Paul Henry, forensic and security analyst for Lumension, said in an e-mail that the three zero-day vulnerabilities need to be addressed soon. Two are IIS vulnerabilities that were made public when exploit code was posted online about a week ago. The third is a vulnerability affecting Microsoft SMB2, for which exploit code was posted on Monday. [Comments...]
University Research Exposes Potential Vulnerabilities In Cloud Computing
Written by Daniel   
Wednesday, 09 September 2009 12:13

    'Cross-VM attacks' could threaten sensitive data in shared environments, researchers say

Sep 08, 2009 | 05:14 PM
By Tim Wilson

Users of cloud computing infrastructures should be aware that their sensitive data could be potentially leaked, a group of university researchers say.
In a new research paper (PDF), several computer scientists from the University of California at San Diego (UCSD) and the Massachusetts Institute of Technology (MIT) say they have discovered soft spots in the cloud computing concept that could leave data vulnerable to attack.

"Overall, our results indicate that there exist tangible dangers when deploying sensitive tasks to third-party compute clouds," the paper says. [Comments...]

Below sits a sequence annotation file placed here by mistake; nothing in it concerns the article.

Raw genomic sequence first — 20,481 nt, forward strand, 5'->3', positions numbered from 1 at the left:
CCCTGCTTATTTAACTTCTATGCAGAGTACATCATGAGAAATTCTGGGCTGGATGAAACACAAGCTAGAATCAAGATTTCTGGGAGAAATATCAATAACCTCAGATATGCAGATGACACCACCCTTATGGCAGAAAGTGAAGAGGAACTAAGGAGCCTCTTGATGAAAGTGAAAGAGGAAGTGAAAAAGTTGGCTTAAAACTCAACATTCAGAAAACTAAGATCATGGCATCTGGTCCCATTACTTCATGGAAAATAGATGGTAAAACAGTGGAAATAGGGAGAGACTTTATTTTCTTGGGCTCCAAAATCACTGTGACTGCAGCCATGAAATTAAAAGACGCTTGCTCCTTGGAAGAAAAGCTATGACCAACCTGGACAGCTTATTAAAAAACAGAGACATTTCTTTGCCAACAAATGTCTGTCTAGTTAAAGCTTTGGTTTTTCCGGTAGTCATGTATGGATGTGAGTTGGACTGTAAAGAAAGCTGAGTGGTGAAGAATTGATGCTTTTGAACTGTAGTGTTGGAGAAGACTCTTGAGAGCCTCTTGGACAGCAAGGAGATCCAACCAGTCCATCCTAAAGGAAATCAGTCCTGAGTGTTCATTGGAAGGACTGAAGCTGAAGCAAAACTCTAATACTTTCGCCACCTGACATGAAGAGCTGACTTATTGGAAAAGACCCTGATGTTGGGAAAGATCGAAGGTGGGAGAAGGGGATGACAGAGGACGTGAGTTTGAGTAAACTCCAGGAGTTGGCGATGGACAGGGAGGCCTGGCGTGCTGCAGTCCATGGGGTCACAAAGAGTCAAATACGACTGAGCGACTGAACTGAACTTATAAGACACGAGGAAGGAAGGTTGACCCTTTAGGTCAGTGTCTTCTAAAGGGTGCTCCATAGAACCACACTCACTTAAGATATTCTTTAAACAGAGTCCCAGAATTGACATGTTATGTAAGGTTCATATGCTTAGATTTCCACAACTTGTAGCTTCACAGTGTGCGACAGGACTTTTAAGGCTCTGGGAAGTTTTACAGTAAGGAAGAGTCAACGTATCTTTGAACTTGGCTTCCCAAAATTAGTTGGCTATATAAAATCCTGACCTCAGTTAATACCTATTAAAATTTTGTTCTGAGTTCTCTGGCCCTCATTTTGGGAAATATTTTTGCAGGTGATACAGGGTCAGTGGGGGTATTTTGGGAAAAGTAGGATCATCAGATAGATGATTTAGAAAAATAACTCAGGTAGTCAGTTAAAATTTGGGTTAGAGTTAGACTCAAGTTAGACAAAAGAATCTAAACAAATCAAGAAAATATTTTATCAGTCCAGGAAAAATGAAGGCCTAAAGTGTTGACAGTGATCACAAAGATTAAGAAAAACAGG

'Freakshow' Provides Inside Look At Real Malware Behind Big Breaches
Written by Daniel   
Tuesday, 01 September 2009 11:26
   Forensic specialists who investigated hacks of a hotel chain, casino, and restaurant share details on the sophisticated malware used to successfully steal confidential data

Aug 31, 2009 | 04:56 PM
By Kelly Jackson Higgins

They planted malware that siphoned data from memory, deployed a bot, and camouflaged a keylogger, but all three of these real attacks were after the same thing: credit and debit-card data.  [Comments...]
New attack cracks common Wi-Fi encryption in a minute
Written by Daniel   
Friday, 28 August 2009 10:37
   Computer scientists in Japan say they've developed a way to break the WPA encryption system used in wireless routers in about one minute.

By Robert McMillan
August 27, 2009 02:21 AM ET

The attack gives hackers a way to read encrypted traffic sent between computers and certain types of routers that use the WPA (Wi-Fi Protected Access) encryption system. The attack was developed by Toshihiro Ohigashi of Hiroshima University and Masakatu Morii of Kobe University, who plan to discuss further details at a technical conference set for Sept. 25 in Hiroshima.  [Computer World...]    [Comments..]
Bill would give president emergency control of Internet
Written by Daniel   
Friday, 28 August 2009 10:30
   Internet companies and civil liberties groups were alarmed this spring when a U.S. Senate bill proposed handing the White House the power to disconnect private-sector computers from the Internet.

 August 28, 2009 12:34 AM PDT
by Declan McCullagh

They're not much happier about a revised version that aides to Sen. Jay Rockefeller, a West Virginia Democrat, have spent months drafting behind closed doors. CNET News has obtained a copy of the 55-page draft (excerpt), which still appears to permit the president to seize temporary control of private-sector networks during a so-called cybersecurity emergency.